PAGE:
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Quingdao Garden or A Visit to the Dentist

Had to comment on our dinner tonight at Quingdao G.

The dumplings (vegetarian our favorite) were more than fine, as always,
some PK. raviolis (not their specialty?)
were Doughy &, charitably, 'average',
Their full menu is, absurdly extensive and, in a kitchen the size of a closet
they can't be expected to do everything right. so we'll give them a pass there...
But, there is simply no excuse for the wait staff
(this evening consisting of one, quite surly, tall, thin woman,
Who (I think) stopped just short of being annoyed by our presence. if we would politely ask for something, typically she would walk away without acknowledging us, and just generally did all she could to make our experience an unhappy one. I guess that, together with an ambience just a notch above an institutional cafeteria,
makes (for us at least) for a way less than pleasurable eating experience.

And yes, I suppose for the $8- a dish of potatoes
a non gulag like environment might provide, they could really do better.
If it weren't for their (sometimes) truly unique food
we wouldn't even bother with our once or twice yearly visits.

(a couple of years ago a young, male, graduate student was handling the wait-staff duties. He was very friendly and helpful - that alone made up for the bare white room, with the glass door fridge of coke cans as centerpiece....
but taken together this evening, it sucked.
: (
Would like to hear of other similar or divergent experiences.
Ciao

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      1. I've posted before about my fave meu items and my love for Qingdao, so I won't go into that here, but I will say that we've never had anything but kind service. Sometimes I wish I were better able to bridge the language divide, but we tend to manage just fine, and have had some truly excellent meals there. The atmosphere isn't the selling point, but I wouldn't call their prices anythng but reasonable.

        I'm sorry you didn't have a good experience, but it sounds like you're really looking for something Qingdao isn't. I'd probably be disappointed too if I only went there twice a year and didn't invest in finding the menu items that really knock me out (you're correct by the way, the ravioli aren't a specialty, but the dumplings are).

        Instead of slamming them, though, why not try something that may be more what you're looking for, like Shangri La in Belmont? It's a lot more "restauranty," if that makes any sense, and while the menu isn't a necessarily the same as Qingdao (S.L. has a Taiwanese bent), Shangri La has its own share of terrific specialties and unique dishes.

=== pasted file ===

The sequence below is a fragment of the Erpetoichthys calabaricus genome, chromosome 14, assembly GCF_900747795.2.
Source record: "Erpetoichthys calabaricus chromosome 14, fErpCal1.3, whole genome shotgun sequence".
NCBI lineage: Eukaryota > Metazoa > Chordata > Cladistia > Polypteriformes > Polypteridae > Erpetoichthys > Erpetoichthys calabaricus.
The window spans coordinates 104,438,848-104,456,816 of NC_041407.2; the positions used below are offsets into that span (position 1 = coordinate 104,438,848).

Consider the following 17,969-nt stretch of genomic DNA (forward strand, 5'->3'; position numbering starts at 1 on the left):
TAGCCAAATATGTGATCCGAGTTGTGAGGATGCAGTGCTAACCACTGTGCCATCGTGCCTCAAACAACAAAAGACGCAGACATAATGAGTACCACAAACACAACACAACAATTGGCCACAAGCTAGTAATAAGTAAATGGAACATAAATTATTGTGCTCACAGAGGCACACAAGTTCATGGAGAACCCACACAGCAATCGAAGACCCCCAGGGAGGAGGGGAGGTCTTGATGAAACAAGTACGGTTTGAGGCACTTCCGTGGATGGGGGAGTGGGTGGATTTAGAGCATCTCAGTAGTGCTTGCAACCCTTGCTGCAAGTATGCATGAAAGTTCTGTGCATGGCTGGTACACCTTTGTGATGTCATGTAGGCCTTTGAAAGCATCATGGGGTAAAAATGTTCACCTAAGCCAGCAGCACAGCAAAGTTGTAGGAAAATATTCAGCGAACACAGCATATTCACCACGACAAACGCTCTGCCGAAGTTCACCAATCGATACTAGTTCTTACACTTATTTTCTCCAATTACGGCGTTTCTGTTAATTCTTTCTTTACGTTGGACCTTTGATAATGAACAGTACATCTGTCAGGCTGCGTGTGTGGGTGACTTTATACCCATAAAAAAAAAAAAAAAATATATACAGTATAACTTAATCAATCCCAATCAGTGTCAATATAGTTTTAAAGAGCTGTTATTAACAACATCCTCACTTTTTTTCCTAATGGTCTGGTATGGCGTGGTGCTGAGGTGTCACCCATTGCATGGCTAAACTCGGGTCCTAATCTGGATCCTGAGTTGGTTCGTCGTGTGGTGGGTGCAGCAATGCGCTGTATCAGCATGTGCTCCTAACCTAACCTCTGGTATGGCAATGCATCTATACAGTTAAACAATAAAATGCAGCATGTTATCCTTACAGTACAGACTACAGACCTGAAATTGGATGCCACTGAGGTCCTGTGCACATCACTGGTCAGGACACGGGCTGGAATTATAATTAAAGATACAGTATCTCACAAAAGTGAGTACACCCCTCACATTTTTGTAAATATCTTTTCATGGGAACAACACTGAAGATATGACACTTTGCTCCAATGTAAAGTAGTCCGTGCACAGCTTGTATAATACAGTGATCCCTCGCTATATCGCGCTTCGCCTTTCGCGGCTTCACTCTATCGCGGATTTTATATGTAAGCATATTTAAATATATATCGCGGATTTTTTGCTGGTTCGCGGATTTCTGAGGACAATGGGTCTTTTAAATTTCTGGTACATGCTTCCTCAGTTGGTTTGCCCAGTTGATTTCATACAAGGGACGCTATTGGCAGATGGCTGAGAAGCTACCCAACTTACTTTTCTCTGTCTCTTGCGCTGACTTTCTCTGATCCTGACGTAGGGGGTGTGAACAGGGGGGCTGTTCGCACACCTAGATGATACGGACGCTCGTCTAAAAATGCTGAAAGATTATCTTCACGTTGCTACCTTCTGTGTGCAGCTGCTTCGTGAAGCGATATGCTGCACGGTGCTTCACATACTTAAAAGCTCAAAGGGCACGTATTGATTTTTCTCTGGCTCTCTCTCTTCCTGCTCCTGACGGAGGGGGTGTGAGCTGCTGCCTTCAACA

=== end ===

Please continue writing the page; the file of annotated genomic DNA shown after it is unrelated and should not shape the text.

14 Replies
        1. re: litchick

          Perhaps Chang-sho would be more appropriate. Or the Kowloon.

          1. re: Bob Dobalina

            S'possilbe. But the joy in the dumplings gives me hope...

            1. re: Bob Dobalina

              That is an excellent suggestion for anyone who complains about Qingdao as the OP did.

              I've been to Chang Sho. Nice decor! Oh -- and they have a lunch buffet!

            2. re: litchick

              Thanks Lit, you make some good points, Their food is indeed often excellent,
              which is why I return, I do detect a small hostility from Bob D below (Its just plain mean to recommend Kowloon bob.)
              To amplify though,
              Was not looking for a high end experience, I just simple courtesy.
              It seems brusk &
              (what's is the opposite of solicitous, rude?) service is so often tolerated or expected in some Chinese or Korean establishments?
              It doesn't have to be this way, and there is no reason it can't be improved.
              Just a few blocks away, at another Chinese restaurant : Sczchuan Bay,
              the owner couldn't be more sweet or caring
              and THAT makes the (similarly simple and unadorned) room a warm, friendly,
              and inviting place to eat !
              I feel no more remorse calling attention to a poorly run front of the house,
              regardless of cuisine
              than I would praising a great chef in the kitchen,
              And I am sorry if I have touched a nerve in sharing my honest and evenhanded report.